Pan Am Flight 103 (also known as the Lockerbie bombing) was a Pan Am transatlantic flight from London Heathrow Airport to John F. Kennedy International Airport in Queens, New York that was destroyed by a bomb on Wednesday, 21 December 1988, killing all 243 passengers and 16 crew members. Large sections of the plane crashed into Lockerbie, Scotland, killing an additional 11 people on the ground.
On December 21, 1988, Pan Am Flight 103 was involved in a fatal terrorist attack. While on its way from Frankfurt to Detroit, an explosion caused the flight to crash in Lockerbie, Scotland. All 259 people aboard the plane and another 11 on the ground were killed. Libyan leader, Muarmmar Gadaffi, apologized and paid compensation for the attack. It was later found that Gadaffi ordered the bombing.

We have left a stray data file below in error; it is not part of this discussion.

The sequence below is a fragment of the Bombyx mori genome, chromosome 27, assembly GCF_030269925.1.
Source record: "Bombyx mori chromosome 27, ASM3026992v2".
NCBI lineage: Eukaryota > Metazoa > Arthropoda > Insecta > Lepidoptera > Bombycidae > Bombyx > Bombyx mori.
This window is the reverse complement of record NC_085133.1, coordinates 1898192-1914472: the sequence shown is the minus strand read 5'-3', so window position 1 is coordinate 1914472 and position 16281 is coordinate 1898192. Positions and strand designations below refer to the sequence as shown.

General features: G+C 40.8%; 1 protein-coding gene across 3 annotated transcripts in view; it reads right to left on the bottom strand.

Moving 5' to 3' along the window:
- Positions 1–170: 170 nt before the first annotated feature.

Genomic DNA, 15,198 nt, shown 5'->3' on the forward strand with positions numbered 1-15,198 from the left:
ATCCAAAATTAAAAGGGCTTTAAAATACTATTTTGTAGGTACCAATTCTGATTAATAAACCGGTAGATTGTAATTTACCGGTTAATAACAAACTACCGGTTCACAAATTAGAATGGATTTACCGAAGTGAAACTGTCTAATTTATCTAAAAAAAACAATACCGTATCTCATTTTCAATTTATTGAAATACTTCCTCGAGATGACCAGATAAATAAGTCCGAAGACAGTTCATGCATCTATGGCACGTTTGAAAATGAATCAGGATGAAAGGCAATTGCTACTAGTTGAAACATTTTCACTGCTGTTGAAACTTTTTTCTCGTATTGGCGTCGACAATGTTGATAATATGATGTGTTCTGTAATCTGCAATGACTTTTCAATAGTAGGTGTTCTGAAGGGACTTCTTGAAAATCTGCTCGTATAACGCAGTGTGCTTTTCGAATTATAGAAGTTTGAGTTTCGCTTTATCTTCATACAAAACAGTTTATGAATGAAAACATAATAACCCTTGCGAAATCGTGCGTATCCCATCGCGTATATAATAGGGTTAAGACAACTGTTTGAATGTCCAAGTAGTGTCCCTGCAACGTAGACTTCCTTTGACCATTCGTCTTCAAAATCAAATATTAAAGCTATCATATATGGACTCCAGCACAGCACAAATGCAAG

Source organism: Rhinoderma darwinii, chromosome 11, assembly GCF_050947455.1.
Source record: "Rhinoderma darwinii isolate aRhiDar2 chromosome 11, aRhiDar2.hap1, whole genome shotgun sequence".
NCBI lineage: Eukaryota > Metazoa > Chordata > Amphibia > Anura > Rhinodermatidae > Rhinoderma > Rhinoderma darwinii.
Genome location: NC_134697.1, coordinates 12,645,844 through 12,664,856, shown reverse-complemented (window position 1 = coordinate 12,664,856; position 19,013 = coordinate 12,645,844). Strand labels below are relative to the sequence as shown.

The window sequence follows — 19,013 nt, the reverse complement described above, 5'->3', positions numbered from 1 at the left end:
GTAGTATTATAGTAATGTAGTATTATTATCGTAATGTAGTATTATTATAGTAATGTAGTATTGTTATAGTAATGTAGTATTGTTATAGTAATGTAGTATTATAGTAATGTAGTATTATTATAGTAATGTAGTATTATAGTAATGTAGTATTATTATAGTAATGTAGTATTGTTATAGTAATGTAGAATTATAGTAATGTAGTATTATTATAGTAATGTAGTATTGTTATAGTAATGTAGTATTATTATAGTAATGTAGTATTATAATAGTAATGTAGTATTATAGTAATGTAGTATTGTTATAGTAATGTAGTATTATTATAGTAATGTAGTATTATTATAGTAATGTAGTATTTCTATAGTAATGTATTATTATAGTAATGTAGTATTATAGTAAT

Pan Am's level of service faltered in the 1970s, and the airline began to lose passengers. To gain a domestic network, it bought National Airlines in 1980, but the merger proved costly. The airline began selling its assets, including its lucrative Pacific routes and the famous Pan Am Building in New York. The bombing of Pan Am Flight 103 over Lockerbie, Scotland, in 1988 dealt a further blow. America's leading international carrier since 1928, Pan American ceased flying in December 1991.